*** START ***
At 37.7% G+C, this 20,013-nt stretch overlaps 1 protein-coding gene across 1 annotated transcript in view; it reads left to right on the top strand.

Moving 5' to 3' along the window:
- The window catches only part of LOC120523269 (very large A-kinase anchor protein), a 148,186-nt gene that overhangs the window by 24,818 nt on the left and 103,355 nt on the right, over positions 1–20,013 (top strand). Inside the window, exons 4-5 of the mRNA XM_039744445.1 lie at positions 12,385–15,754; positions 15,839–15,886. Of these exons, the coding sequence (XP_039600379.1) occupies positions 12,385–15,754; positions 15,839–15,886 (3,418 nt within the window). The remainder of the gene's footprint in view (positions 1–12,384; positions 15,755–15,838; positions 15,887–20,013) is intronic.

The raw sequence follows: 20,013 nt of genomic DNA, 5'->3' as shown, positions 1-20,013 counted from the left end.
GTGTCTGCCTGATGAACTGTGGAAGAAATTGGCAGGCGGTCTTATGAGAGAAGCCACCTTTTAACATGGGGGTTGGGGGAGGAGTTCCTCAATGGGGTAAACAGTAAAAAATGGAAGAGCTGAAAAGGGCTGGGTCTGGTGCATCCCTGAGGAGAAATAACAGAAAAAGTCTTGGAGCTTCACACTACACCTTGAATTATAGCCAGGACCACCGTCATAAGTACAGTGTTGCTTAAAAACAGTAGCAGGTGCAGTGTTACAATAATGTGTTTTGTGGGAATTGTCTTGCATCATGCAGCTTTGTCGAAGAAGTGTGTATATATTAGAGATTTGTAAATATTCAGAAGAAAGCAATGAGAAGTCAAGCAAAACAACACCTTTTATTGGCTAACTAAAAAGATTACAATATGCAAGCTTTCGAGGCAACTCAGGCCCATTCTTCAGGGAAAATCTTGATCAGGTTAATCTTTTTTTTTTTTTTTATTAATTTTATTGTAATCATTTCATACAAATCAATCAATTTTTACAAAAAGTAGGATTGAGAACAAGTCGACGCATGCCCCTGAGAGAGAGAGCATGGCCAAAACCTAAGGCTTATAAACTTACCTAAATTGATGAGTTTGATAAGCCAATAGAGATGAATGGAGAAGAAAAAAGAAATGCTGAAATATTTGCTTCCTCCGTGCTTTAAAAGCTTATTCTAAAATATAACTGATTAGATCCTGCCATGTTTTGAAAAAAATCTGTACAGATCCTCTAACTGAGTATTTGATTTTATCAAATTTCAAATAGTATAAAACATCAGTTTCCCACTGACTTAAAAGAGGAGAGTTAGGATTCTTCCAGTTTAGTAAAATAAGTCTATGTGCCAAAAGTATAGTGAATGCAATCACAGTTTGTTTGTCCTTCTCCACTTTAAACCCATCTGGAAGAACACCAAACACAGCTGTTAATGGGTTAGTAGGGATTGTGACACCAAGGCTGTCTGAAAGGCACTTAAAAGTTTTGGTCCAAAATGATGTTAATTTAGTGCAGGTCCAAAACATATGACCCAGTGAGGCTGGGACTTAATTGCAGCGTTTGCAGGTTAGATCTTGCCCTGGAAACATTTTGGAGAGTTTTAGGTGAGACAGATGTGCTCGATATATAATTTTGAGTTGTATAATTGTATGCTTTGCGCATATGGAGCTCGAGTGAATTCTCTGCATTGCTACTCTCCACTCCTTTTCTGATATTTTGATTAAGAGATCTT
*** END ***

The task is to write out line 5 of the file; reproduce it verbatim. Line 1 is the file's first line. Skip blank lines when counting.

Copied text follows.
GTGTCTGCCTGATGAACTGTGGAAGAAATTGGCAGGCGGTCTTATGAGAGAAGCCACCTTTTAACATGGGGGTTGGGGGAGGAGTTCCTCAATGGGGTAAACAGTAAAAAATGGAAGAGCTGAAAAGGGCTGGGTCTGGTGCATCCCTGAGGAGAAATAACAGAAAAAGTCTTGGAGCTTCACACTACACCTTGAATTATAGCCAGGACCACCGTCATAAGTACAGTGTTGCTTAAAAACAGTAGCAGGTGCAGTGTTACAATAATGTGTTTTGTGGGAATTGTCTTGCATCATGCAGCTTTGTCGAAGAAGTGTGTATATATTAGAGATTTGTAAATATTCAGAAGAAAGCAATGAGAAGTCAAGCAAAACAACACCTTTTATTGGCTAACTAAAAAGATTACAATATGCAAGCTTTCGAGGCAACTCAGGCCCATTCTTCAGGGAAAATCTTGATCAGGTTAATCTTTTTTTTTTTTTTTATTAATTTTATTGTAATCATTTCATACAAATCAATCAATTTTTACAAAAAGTAGGATTGAGAACAAGTCGACGCATGCCCCTGAGAGAGAGAGCATGGCCAAAACCTAAGGCTTATAAACTTACCTAAATTGATGAGTTTGATAAGCCAATAGAGATGAATGGAGAAGAAAAAAGAAATGCTGAAATATTTGCTTCCTCCGTGCTTTAAAAGCTTATTCTAAAATATAACTGATTAGATCCTGCCATGTTTTGAAAAAAATCTGTACAGATCCTCTAACTGAGTATTTGATTTTATCAAATTTCAAATAGTATAAAACATCAGTTTCCCACTGACTTAAAAGAGGAGAGTTAGGATTCTTCCAGTTTAGTAAAATAAGTCTATGTGCCAAAAGTATAGTGAATGCAATCACAGTTTGTTTGTCCTTCTCCACTTTAAACCCATCTGGAAGAACACCAAACACAGCTGTTAATGGGTTAGTAGGGATTGTGACACCAAGGCTGTCTGAAAGGCACTTAAAAGTTTTGGTCCAAAATGATGTTAATTTAGTGCAGGTCCAAAACATATGACCCAGTGAGGCTGGGACTTAATTGCAGCGTTTGCAGGTTAGATCTTGCCCTGGAAACATTTTGGAGAGTTTTAGGTGAGACAGATGTGCTCGATATATAATTTTGAGTTGTATAATTGTATGCTTTGCGCATATGGAGCTCGAGTGAATTCTCTGCATTGCTACTCTCCACTCCTTTTCTGATATTTTGATTAAGAGATCTT